The optimal management of normocalcemic hyperparathyroidism in kidney transplant patients is controversial due to a lack of consensus. However, aggressive treatment for elevated PTH after KTx may improve clinical outcomes, as several reports have demonstrated that therapeutic intervention for normocalcemic hyperparathyroidism in non-CKD patients can reduce complication risks, including bone lesions [45, 46], nephrolithiasis [47, 48], cardiovascular disease [34], and reduced quality of life [49].

Although the “Kidney Disease: Improving Global Outcomes” guidelines recommend active vitamin D and bisphosphonates as medical treatments for hyperparathyroidism in the first year after KTx, these treatments are often difficult to implement because of concerns about hypercalcemia, insufficient kidney function, and/or low bone turnover [50]. Therefore, interventions and therapeutic options for hyperparathyroidism with normocalcemia should be tailored to individual cases in actual clinical practice. PTx or medical treatments such as calcimimetics, vitamin D, or bisphosphonate should be prescribed according to underlying CKD conditions, including levels of Ca and PTH, degree of enlargement of parathyroid glands, kidney function, bone loss, and cardiovascular risk in the patient.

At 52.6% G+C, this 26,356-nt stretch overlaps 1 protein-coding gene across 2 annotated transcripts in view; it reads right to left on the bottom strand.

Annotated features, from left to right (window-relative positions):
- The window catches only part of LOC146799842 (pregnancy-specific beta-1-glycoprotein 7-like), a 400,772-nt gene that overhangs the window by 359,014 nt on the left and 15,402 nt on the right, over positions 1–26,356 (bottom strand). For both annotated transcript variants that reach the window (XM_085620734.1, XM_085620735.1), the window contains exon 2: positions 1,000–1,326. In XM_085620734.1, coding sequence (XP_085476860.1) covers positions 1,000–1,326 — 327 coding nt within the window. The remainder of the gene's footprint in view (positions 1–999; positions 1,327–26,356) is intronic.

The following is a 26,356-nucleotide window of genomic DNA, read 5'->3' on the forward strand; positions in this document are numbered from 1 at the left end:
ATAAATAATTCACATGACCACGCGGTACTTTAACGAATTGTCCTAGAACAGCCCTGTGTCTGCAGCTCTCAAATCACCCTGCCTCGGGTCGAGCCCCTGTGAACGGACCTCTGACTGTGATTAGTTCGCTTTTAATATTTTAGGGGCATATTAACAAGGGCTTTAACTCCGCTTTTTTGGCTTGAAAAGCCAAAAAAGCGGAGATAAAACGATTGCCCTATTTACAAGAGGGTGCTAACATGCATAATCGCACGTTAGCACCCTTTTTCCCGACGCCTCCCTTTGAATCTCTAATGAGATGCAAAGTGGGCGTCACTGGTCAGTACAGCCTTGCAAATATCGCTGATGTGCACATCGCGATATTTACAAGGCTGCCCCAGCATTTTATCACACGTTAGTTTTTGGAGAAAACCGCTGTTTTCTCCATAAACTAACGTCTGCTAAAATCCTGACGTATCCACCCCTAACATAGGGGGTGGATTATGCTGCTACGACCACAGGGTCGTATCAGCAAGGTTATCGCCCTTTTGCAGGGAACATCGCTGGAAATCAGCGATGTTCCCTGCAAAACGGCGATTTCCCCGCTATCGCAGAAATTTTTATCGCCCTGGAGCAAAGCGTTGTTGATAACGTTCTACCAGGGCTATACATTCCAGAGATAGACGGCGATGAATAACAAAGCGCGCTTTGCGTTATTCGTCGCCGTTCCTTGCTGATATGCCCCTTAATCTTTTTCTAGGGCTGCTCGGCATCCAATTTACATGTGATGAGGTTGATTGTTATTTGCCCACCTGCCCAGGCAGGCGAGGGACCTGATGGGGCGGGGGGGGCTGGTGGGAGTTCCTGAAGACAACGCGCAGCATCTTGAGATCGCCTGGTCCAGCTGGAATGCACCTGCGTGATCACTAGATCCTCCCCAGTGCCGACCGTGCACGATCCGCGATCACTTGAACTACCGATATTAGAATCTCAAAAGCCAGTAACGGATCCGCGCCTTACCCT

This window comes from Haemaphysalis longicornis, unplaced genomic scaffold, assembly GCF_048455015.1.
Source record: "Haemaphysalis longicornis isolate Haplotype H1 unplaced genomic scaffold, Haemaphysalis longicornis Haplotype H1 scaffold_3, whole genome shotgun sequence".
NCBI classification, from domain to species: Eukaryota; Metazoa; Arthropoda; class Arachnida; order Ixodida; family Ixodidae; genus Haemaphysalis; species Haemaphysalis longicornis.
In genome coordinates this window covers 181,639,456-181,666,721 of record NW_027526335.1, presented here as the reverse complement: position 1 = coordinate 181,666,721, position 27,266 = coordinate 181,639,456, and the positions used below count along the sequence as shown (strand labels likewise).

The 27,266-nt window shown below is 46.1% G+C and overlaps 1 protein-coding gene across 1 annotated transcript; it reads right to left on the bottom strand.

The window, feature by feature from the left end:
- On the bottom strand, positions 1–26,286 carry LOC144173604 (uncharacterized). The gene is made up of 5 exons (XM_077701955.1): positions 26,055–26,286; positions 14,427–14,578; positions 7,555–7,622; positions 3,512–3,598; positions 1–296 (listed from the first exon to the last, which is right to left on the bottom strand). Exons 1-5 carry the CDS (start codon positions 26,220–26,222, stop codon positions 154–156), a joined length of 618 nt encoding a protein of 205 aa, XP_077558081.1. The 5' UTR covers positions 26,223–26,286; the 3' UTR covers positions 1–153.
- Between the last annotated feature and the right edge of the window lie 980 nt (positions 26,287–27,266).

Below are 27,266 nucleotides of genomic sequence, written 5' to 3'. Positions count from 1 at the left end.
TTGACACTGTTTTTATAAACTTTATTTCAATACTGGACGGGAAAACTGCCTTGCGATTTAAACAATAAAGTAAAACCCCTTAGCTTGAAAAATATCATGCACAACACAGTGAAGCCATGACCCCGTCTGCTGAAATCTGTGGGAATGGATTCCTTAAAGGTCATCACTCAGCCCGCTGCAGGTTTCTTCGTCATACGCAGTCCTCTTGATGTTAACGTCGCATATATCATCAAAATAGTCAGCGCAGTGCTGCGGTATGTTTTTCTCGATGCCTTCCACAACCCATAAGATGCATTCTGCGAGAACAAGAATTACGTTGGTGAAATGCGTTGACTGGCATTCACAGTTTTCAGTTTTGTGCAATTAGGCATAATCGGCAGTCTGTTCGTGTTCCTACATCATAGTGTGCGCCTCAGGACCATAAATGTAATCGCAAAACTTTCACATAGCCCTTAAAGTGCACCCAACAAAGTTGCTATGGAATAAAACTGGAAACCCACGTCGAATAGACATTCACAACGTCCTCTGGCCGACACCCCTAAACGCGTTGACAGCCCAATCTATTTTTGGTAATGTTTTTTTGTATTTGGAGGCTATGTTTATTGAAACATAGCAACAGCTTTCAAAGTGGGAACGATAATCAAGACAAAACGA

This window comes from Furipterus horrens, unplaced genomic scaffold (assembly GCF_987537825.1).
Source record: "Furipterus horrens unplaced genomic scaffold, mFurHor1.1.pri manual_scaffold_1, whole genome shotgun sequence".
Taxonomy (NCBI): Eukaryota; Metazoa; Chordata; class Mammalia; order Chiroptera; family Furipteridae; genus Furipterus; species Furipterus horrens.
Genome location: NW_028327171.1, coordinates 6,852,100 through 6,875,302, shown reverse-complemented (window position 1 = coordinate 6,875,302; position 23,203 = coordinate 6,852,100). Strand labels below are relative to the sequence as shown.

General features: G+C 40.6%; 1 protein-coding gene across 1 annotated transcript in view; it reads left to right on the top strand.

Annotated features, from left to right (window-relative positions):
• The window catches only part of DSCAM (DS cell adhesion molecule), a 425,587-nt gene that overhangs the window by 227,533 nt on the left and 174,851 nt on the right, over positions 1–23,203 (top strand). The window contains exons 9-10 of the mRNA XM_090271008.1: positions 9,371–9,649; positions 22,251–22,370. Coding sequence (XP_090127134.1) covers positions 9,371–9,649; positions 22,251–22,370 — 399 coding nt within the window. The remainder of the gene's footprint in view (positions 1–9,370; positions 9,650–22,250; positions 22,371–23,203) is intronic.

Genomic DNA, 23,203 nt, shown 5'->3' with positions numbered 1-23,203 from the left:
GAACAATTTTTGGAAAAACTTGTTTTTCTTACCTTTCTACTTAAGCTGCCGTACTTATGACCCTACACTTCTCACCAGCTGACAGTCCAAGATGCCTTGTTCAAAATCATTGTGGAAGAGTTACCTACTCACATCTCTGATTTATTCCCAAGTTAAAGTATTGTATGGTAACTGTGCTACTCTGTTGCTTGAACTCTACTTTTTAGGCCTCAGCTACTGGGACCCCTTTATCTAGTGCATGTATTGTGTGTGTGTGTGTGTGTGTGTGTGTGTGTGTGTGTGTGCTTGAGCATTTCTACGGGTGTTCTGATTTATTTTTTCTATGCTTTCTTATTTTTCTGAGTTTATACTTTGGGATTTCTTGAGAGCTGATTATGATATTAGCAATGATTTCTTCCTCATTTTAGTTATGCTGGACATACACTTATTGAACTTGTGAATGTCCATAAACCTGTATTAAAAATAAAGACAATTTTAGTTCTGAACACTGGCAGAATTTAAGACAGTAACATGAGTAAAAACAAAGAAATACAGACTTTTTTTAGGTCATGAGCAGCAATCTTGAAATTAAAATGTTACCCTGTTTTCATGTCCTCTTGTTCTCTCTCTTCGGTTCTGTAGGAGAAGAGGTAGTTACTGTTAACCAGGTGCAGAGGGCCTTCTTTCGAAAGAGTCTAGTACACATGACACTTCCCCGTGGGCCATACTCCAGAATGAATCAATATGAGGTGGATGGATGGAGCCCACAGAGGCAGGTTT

This study has several limitations, most of which are due to its retrospective nature, its confinement to a single center, the inherent possibility of unmeasured confounders, selection bias, and absence of data regarding endogenic vitamin D levels, FGF23, other bone biomarkers, and renal lithiasis. Hence, further studies with larger sample sizes are necessary to validate the findings of this study.


Hyperparathyroidism 1 year after KTx was found to be an independent risk factor for death-censored graft loss, even without overt hypercalcemia. Early management and intervention of elevated PTH levels may contribute to better graft outcomes after kidney transplantation.

Availability of data and materials

The datasets generated and/or analyzed during the current study are available from the corresponding author on reasonable request.



Body mass index




Confidence interval


Chronic kidney disease


Donor-specific HLA antibody


Estimated glomerular filtration rate


Fibroblast growth factor 23


Hazard ratio


Inverse probability of treatment weighting